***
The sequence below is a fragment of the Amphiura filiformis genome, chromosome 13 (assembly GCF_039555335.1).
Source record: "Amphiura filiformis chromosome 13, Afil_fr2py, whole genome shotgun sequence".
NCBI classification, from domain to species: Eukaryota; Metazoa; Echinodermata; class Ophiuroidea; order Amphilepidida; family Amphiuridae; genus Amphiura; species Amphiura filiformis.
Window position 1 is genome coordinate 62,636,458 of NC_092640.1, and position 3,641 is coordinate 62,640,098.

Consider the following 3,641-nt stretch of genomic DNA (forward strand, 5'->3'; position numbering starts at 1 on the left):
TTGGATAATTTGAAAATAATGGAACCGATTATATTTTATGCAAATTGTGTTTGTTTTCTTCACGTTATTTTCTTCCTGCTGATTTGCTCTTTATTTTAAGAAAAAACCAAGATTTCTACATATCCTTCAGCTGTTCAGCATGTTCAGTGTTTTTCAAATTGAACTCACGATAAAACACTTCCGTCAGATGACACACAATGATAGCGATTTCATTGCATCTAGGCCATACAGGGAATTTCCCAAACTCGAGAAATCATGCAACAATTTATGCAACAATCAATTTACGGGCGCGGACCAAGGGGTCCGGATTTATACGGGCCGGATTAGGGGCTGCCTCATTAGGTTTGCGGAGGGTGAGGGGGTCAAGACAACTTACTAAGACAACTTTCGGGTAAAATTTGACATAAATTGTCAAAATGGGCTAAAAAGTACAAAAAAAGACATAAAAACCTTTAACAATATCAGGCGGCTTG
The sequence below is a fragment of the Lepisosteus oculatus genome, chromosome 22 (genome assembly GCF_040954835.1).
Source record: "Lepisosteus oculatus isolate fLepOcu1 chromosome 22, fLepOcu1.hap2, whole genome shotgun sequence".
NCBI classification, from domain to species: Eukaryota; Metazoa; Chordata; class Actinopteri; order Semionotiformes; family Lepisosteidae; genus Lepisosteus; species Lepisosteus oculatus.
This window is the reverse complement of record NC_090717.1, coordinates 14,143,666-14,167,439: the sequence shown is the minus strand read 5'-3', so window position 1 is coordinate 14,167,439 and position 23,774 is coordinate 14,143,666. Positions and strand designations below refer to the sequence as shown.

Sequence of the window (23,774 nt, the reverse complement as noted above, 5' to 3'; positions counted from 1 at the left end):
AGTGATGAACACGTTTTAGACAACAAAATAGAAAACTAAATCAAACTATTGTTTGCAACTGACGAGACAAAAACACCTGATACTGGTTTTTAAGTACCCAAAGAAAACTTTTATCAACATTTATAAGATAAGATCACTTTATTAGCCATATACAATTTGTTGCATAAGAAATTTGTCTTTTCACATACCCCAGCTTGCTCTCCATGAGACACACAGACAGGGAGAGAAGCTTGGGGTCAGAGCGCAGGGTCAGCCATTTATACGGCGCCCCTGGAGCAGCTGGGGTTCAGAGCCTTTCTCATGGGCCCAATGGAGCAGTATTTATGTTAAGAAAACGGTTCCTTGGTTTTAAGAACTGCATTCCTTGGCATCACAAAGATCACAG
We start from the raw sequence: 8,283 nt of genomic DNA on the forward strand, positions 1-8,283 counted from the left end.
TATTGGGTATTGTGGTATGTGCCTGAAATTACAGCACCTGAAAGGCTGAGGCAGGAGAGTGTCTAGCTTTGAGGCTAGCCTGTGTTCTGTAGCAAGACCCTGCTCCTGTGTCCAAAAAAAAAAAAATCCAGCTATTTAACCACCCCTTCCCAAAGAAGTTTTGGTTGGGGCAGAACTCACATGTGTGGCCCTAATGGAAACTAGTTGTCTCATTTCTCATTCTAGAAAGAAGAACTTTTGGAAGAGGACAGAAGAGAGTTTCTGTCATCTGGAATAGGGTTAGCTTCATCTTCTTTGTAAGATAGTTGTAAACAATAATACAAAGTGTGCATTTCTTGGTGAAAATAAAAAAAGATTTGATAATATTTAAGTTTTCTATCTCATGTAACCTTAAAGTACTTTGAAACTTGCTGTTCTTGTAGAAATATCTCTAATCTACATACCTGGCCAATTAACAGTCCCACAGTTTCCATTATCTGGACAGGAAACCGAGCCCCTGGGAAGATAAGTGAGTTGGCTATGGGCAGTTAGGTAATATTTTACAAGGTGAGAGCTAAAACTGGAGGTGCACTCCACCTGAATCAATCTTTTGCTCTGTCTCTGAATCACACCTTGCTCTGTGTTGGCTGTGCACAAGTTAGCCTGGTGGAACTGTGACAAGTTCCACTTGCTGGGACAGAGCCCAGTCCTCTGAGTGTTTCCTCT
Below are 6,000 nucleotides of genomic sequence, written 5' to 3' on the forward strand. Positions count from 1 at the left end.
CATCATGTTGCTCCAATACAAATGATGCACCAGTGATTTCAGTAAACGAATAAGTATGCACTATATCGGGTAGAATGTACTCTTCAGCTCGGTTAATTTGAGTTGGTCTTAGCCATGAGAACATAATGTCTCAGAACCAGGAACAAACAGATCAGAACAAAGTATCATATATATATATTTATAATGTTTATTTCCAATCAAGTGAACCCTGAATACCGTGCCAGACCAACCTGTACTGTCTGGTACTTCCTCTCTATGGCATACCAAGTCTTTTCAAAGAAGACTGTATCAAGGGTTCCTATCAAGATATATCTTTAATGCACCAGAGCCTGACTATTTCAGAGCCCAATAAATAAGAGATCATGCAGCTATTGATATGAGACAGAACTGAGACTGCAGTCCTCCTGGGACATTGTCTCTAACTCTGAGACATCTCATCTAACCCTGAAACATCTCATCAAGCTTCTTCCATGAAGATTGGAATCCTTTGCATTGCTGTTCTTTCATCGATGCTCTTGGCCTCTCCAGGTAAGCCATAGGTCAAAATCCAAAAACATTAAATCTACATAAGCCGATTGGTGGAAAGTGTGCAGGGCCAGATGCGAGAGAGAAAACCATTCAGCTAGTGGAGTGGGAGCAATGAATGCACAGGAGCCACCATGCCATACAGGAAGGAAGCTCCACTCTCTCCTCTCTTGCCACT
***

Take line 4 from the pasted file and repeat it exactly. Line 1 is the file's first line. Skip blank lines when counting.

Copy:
Window position 1 is genome coordinate 62,636,458 of NC_092640.1, and position 3,641 is coordinate 62,640,098.